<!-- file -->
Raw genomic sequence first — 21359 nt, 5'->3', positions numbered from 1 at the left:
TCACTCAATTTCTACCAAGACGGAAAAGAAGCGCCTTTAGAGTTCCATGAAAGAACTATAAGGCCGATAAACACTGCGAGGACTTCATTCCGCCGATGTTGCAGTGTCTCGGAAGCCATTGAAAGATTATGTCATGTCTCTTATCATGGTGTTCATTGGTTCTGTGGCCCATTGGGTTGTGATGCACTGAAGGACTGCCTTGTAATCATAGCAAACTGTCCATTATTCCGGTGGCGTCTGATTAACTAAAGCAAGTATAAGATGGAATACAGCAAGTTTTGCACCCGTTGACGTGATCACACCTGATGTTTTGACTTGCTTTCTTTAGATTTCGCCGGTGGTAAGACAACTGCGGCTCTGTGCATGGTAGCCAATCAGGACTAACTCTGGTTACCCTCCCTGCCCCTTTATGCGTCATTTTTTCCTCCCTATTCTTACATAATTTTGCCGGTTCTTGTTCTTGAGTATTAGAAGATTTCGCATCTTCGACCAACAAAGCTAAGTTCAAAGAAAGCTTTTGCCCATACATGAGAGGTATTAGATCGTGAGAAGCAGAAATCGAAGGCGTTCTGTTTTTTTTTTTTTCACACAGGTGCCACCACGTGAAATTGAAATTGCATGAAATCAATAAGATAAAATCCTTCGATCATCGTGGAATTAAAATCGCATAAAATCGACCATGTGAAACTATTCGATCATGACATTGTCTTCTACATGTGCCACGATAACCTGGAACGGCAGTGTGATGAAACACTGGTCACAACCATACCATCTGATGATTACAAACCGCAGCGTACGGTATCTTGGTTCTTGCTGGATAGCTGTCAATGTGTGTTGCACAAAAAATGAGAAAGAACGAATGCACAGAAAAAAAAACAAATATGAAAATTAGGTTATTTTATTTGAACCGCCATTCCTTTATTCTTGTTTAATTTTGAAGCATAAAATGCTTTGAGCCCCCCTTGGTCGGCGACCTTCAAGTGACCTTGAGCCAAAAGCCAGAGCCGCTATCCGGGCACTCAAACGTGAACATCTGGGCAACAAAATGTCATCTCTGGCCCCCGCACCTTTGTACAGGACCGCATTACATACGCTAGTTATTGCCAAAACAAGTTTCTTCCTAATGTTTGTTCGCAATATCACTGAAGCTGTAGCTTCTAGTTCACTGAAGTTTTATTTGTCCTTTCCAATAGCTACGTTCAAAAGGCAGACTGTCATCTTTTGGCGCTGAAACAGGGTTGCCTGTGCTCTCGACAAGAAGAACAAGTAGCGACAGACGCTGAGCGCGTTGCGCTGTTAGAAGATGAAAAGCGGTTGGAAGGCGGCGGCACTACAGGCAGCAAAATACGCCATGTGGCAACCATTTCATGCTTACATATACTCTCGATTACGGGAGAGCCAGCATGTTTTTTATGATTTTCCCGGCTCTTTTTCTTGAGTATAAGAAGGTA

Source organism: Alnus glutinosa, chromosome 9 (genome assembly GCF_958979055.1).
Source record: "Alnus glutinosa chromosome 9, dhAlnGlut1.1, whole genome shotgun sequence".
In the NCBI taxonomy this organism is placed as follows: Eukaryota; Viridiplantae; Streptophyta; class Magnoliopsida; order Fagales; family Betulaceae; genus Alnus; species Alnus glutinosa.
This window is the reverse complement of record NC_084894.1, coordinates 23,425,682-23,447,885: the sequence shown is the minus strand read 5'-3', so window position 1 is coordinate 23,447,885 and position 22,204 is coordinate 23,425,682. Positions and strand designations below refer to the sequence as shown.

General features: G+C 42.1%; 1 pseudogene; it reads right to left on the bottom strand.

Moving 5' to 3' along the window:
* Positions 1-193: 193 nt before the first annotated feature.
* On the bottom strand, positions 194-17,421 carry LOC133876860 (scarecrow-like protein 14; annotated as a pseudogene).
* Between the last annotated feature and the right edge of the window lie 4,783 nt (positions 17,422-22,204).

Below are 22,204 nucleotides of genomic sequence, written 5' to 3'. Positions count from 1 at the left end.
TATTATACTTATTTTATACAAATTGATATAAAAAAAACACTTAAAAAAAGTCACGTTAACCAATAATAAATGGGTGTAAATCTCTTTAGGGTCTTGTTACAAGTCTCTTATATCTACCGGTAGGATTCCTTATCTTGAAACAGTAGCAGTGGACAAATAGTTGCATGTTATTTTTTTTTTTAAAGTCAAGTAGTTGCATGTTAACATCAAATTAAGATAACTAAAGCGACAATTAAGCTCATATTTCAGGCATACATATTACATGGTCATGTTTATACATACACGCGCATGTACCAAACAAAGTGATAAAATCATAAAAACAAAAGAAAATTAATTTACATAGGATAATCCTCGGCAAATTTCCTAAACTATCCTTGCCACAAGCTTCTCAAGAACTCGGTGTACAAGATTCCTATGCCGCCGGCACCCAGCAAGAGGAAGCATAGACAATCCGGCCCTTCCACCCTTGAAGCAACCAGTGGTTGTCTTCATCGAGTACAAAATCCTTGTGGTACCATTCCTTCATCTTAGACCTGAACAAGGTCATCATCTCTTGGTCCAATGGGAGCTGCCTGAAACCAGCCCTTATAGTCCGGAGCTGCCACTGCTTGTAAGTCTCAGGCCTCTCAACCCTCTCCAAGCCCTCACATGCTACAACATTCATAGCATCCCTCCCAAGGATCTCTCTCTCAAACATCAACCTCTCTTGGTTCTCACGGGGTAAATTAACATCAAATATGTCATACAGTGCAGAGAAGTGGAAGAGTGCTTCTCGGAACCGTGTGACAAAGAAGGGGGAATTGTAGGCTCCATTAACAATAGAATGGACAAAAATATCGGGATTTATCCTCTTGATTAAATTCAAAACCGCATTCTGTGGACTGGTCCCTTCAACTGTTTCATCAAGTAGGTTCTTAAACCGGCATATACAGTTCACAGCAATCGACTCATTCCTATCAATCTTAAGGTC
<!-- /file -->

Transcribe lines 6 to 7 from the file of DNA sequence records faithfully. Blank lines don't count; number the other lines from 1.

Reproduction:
This window is the reverse complement of record NC_084894.1, coordinates 23,425,682-23,447,885: the sequence shown is the minus strand read 5'-3', so window position 1 is coordinate 23,447,885 and position 22,204 is coordinate 23,425,682. Positions and strand designations below refer to the sequence as shown.

General features: G+C 42.1%; 1 pseudogene; it reads right to left on the bottom strand.